Japan escalates whaling argument

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Japan has summoned senior diplomats to complain about an activist attack on its Antarctic whaling fleet using mild acid made from rotten butter.

The Sea Shepherd group carried out the attack from their boat, the Steve Irwin, which last docked in Australia and is registered in the Netherlands.

Tokyo officials have protested to the ambassadors of both those nations.

They have also pledged to raise the issue at this week’s meeting of the International Whaling Commission (IWC).

“It’s not permissible to use violence to try to force through one’s opinion,” AFP news agency quoted Foreign Minister Masahiko Komura as saying.

The IWC will meet in London for a three-day informal gathering in an attempt to break the deadlock between pro-whaling and anti-whaling nations.

Australia’s role

Activists and whalers have clashed several times since last November, when the Japanese fleet set sail.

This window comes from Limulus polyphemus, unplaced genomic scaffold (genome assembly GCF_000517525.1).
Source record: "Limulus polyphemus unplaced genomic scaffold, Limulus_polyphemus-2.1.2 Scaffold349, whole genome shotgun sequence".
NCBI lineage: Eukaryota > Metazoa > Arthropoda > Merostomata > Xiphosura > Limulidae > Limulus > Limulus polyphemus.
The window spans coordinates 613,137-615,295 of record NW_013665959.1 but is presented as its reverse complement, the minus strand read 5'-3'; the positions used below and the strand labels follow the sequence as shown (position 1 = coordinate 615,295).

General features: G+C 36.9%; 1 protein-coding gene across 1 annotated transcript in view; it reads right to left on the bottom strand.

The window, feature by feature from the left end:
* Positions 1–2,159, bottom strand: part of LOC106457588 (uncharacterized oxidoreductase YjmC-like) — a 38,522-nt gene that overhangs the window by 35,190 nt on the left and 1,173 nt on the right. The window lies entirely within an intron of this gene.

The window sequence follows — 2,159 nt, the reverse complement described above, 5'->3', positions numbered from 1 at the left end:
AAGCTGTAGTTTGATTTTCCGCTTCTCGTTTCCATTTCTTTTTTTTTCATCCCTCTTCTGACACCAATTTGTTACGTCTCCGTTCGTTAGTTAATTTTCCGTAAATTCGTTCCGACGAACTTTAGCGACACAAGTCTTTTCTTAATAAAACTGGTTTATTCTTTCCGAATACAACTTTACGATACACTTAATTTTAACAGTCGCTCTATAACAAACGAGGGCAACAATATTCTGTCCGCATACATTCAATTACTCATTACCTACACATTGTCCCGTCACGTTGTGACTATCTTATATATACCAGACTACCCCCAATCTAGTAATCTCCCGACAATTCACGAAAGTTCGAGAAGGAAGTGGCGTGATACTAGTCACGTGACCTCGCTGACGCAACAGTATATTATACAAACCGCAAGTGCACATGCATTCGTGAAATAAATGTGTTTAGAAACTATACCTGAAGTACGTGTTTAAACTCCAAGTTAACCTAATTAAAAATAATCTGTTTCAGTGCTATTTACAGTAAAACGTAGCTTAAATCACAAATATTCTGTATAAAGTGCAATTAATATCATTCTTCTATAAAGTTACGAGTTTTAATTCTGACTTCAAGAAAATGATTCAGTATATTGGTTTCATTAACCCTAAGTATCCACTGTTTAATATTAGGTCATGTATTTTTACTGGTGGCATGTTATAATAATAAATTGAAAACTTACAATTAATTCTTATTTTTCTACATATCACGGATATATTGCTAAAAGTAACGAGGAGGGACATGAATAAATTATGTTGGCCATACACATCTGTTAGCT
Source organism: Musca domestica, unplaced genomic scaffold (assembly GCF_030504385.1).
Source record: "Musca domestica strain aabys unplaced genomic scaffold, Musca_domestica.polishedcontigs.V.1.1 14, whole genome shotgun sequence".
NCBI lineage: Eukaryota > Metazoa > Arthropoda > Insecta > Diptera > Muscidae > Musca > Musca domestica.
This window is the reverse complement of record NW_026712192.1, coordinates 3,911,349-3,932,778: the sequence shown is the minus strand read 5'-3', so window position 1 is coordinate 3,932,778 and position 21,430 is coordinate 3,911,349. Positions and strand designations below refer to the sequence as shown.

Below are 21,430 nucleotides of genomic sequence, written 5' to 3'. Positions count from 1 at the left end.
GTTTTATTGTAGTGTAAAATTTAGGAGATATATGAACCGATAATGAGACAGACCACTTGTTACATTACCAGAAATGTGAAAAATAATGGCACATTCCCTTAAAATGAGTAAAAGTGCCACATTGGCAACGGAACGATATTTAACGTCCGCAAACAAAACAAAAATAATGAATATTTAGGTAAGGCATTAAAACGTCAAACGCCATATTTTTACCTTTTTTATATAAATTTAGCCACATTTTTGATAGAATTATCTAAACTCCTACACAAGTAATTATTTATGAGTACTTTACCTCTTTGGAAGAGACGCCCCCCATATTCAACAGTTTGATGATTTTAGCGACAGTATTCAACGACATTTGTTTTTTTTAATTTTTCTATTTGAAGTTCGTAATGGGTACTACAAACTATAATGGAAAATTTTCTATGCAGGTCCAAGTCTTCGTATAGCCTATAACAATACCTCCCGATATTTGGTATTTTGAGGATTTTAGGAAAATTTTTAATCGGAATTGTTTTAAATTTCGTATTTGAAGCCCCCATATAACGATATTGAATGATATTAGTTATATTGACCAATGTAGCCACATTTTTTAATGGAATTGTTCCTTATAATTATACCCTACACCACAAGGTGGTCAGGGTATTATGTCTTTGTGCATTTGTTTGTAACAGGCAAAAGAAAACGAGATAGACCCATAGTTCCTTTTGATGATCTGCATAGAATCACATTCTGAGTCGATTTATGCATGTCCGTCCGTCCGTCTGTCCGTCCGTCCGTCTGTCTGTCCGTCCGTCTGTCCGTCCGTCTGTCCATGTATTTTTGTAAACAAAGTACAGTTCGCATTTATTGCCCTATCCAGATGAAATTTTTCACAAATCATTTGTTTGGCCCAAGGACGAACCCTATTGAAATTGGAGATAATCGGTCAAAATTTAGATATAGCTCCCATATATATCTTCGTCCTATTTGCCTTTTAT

Protesters from Greenpeace and the more radical Sea Shepherd group have tracked the fleet in their own vessels.

Tokyo officials said Monday’s attack lightly injured two crew members and two Japanese coast guard officers on one of the whaling ships.

But Sea Shepherd denied anyone had been hurt.

Australia is one of the most vehement anti-whaling countries, and has taken Japan to task several times, but Canberra officials condemned Monday’s attack.

Japan had planned to kill up to 900 minke whales and 50 fin whales during the expedition.

Tokyo says it carries out whaling for scientific research, but critics say the same data can be collected without killing the animals.

Source: bbc.co.uk